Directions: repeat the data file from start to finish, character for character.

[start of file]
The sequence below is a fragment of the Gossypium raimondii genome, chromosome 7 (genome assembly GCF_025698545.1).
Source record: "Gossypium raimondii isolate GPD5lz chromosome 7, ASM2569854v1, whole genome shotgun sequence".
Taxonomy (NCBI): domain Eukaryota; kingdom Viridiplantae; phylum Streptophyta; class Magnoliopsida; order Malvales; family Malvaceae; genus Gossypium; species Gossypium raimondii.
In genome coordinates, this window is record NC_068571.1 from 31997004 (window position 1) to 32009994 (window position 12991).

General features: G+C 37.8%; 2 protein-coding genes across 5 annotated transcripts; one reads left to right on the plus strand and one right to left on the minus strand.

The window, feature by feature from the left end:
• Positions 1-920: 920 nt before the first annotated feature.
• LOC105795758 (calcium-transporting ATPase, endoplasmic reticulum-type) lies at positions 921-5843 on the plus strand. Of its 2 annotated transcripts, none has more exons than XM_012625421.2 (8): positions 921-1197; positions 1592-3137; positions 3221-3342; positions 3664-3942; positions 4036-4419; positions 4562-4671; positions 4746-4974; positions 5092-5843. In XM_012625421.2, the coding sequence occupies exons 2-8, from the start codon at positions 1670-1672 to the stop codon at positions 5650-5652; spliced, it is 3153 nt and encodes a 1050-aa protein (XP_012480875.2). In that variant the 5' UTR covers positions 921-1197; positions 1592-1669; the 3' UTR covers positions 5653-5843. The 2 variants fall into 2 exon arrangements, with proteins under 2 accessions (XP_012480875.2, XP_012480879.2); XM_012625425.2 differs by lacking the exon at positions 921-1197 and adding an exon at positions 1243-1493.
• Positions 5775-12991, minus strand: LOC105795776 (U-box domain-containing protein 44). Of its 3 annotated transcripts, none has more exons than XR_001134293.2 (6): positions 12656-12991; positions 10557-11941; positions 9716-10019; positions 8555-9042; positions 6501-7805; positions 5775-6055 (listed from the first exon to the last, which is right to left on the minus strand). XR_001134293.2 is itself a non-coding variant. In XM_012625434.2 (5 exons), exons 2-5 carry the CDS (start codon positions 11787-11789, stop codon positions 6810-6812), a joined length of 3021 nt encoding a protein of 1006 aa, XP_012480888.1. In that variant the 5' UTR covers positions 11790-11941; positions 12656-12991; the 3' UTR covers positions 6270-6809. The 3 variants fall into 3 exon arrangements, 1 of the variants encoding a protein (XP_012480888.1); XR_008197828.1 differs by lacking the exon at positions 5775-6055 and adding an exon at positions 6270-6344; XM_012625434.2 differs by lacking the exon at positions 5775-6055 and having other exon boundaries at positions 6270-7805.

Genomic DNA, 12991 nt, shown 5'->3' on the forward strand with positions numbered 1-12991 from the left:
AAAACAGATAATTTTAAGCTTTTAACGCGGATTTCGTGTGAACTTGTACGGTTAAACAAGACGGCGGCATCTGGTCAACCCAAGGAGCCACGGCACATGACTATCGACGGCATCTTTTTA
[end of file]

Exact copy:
The sequence below is a fragment of the Gossypium raimondii genome, chromosome 7 (genome assembly GCF_025698545.1).
Source record: "Gossypium raimondii isolate GPD5lz chromosome 7, ASM2569854v1, whole genome shotgun sequence".
Taxonomy (NCBI): domain Eukaryota; kingdom Viridiplantae; phylum Streptophyta; class Magnoliopsida; order Malvales; family Malvaceae; genus Gossypium; species Gossypium raimondii.
In genome coordinates, this window is record NC_068571.1 from 31997004 (window position 1) to 32009994 (window position 12991).

General features: G+C 37.8%; 2 protein-coding genes across 5 annotated transcripts; one reads left to right on the plus strand and one right to left on the minus strand.

The window, feature by feature from the left end:
• Positions 1-920: 920 nt before the first annotated feature.
• LOC105795758 (calcium-transporting ATPase, endoplasmic reticulum-type) lies at positions 921-5843 on the plus strand. Of its 2 annotated transcripts, none has more exons than XM_012625421.2 (8): positions 921-1197; positions 1592-3137; positions 3221-3342; positions 3664-3942; positions 4036-4419; positions 4562-4671; positions 4746-4974; positions 5092-5843. In XM_012625421.2, the coding sequence occupies exons 2-8, from the start codon at positions 1670-1672 to the stop codon at positions 5650-5652; spliced, it is 3153 nt and encodes a 1050-aa protein (XP_012480875.2). In that variant the 5' UTR covers positions 921-1197; positions 1592-1669; the 3' UTR covers positions 5653-5843. The 2 variants fall into 2 exon arrangements, with proteins under 2 accessions (XP_012480875.2, XP_012480879.2); XM_012625425.2 differs by lacking the exon at positions 921-1197 and adding an exon at positions 1243-1493.
• Positions 5775-12991, minus strand: LOC105795776 (U-box domain-containing protein 44). Of its 3 annotated transcripts, none has more exons than XR_001134293.2 (6): positions 12656-12991; positions 10557-11941; positions 9716-10019; positions 8555-9042; positions 6501-7805; positions 5775-6055 (listed from the first exon to the last, which is right to left on the minus strand). XR_001134293.2 is itself a non-coding variant. In XM_012625434.2 (5 exons), exons 2-5 carry the CDS (start codon positions 11787-11789, stop codon positions 6810-6812), a joined length of 3021 nt encoding a protein of 1006 aa, XP_012480888.1. In that variant the 5' UTR covers positions 11790-11941; positions 12656-12991; the 3' UTR covers positions 6270-6809. The 3 variants fall into 3 exon arrangements, 1 of the variants encoding a protein (XP_012480888.1); XR_008197828.1 differs by lacking the exon at positions 5775-6055 and adding an exon at positions 6270-6344; XM_012625434.2 differs by lacking the exon at positions 5775-6055 and having other exon boundaries at positions 6270-7805.

Genomic DNA, 12991 nt, shown 5'->3' on the forward strand with positions numbered 1-12991 from the left:
AAAACAGATAATTTTAAGCTTTTAACGCGGATTTCGTGTGAACTTGTACGGTTAAACAAGACGGCGGCATCTGGTCAACCCAAGGAGCCACGGCACATGACTATCGACGGCATCTTTTTA